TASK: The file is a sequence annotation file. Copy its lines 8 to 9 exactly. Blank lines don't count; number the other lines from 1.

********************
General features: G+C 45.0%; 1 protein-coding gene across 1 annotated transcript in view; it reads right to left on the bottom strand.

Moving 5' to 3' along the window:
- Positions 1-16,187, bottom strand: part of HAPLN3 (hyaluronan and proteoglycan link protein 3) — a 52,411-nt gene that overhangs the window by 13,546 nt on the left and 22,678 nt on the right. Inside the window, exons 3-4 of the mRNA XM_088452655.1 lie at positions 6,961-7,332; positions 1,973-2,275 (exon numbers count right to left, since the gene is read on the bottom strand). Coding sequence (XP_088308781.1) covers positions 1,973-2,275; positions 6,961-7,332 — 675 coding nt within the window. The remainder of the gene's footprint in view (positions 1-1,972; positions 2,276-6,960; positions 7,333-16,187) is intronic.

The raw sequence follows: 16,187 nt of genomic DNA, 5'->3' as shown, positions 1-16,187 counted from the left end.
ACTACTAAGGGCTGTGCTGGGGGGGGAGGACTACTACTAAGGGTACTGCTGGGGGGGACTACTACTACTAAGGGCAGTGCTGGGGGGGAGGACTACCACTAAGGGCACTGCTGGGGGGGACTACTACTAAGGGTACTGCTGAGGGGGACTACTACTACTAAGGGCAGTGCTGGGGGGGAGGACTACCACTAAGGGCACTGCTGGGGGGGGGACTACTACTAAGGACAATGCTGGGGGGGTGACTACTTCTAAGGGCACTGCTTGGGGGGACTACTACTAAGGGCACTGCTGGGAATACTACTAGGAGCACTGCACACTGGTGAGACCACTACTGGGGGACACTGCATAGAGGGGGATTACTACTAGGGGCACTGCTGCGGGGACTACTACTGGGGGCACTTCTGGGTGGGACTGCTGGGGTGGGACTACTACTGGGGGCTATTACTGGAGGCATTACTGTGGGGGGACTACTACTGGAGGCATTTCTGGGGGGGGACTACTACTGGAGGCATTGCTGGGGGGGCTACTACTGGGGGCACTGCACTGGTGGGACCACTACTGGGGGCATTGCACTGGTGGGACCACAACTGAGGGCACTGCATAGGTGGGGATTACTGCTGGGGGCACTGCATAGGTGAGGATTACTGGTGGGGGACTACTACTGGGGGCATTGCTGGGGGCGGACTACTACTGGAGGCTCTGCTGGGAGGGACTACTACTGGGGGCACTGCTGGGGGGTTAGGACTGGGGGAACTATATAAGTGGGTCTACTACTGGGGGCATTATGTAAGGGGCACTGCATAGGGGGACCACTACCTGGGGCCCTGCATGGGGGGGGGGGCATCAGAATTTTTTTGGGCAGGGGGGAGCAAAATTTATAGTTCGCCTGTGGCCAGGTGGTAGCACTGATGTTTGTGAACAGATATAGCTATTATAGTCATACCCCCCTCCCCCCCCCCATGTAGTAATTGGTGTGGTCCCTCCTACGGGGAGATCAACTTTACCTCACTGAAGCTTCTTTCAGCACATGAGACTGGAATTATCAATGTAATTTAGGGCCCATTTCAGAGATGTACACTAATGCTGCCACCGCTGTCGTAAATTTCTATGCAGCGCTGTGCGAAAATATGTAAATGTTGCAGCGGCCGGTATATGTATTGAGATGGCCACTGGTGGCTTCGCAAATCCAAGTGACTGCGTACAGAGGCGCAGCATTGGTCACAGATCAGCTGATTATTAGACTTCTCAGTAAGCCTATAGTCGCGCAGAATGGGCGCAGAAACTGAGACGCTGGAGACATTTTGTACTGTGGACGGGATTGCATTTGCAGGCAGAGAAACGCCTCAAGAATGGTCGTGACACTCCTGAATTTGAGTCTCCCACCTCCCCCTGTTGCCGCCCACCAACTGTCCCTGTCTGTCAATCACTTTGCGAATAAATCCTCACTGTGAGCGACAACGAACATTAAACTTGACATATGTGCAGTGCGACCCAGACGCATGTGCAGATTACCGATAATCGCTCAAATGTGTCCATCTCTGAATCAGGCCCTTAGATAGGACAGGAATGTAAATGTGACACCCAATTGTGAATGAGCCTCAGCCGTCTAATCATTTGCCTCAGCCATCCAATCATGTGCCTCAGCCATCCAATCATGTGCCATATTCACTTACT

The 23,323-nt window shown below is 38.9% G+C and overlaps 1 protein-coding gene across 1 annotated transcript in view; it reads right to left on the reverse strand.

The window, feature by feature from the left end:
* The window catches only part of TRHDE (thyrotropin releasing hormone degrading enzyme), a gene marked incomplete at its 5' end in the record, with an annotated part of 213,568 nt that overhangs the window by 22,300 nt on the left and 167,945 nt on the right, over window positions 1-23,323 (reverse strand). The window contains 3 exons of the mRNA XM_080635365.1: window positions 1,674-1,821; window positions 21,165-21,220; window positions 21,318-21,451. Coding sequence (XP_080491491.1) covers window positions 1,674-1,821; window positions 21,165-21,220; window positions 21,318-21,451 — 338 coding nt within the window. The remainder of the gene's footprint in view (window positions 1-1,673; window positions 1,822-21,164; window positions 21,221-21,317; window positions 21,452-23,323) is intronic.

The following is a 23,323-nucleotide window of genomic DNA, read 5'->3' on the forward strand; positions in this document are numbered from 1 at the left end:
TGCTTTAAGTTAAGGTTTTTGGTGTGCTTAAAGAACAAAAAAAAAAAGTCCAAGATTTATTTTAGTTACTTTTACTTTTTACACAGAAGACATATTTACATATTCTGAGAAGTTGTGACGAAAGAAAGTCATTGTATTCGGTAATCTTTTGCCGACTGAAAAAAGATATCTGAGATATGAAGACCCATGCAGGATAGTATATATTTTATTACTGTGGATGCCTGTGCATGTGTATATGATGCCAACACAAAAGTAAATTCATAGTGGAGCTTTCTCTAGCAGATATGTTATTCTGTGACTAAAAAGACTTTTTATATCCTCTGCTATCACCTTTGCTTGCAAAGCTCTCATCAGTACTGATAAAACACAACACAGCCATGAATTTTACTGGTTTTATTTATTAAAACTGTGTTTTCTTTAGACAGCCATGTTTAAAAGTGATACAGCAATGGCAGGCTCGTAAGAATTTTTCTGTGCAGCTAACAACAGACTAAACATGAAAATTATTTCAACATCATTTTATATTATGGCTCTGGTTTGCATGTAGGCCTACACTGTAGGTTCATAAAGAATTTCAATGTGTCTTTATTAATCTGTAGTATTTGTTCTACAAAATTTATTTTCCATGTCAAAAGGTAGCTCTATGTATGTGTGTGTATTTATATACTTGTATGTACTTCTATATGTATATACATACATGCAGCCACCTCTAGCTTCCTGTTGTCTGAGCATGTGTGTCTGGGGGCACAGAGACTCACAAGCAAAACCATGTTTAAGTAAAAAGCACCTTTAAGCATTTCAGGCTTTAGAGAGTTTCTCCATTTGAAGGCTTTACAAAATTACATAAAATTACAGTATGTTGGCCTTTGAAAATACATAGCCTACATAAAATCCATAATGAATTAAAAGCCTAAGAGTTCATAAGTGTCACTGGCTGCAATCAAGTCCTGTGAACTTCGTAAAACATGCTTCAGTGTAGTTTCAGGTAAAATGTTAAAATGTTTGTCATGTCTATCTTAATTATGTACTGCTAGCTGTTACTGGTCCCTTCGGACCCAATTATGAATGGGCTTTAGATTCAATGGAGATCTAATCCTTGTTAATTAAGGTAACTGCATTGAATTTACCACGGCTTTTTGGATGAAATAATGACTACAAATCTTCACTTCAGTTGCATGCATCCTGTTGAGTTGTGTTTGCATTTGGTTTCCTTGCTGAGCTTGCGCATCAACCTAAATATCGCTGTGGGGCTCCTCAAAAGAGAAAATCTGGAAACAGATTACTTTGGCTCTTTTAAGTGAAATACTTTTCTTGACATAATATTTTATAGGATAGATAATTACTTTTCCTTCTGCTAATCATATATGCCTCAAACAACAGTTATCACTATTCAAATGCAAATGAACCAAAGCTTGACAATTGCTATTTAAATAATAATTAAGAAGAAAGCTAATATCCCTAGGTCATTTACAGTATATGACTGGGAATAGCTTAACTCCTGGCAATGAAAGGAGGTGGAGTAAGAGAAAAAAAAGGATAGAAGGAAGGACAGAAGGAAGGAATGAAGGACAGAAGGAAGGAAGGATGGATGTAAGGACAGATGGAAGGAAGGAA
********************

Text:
* The window catches only part of TRHDE (thyrotropin releasing hormone degrading enzyme), a gene marked incomplete at its 5' end in the record, with an annotated part of 213,568 nt that overhangs the window by 22,300 nt on the left and 167,945 nt on the right, over window positions 1-23,323 (reverse strand). The window contains 3 exons of the mRNA XM_080635365.1: window positions 1,674-1,821; window positions 21,165-21,220; window positions 21,318-21,451. Coding sequence (XP_080491491.1) covers window positions 1,674-1,821; window positions 21,165-21,220; window positions 21,318-21,451 — 338 coding nt within the window. The remainder of the gene's footprint in view (window positions 1-1,673; window positions 1,822-21,164; window positions 21,221-21,317; window positions 21,452-23,323) is intronic.

The following is a 23,323-nucleotide window of genomic DNA, read 5'->3' on the forward strand; positions in this document are numbered from 1 at the left end: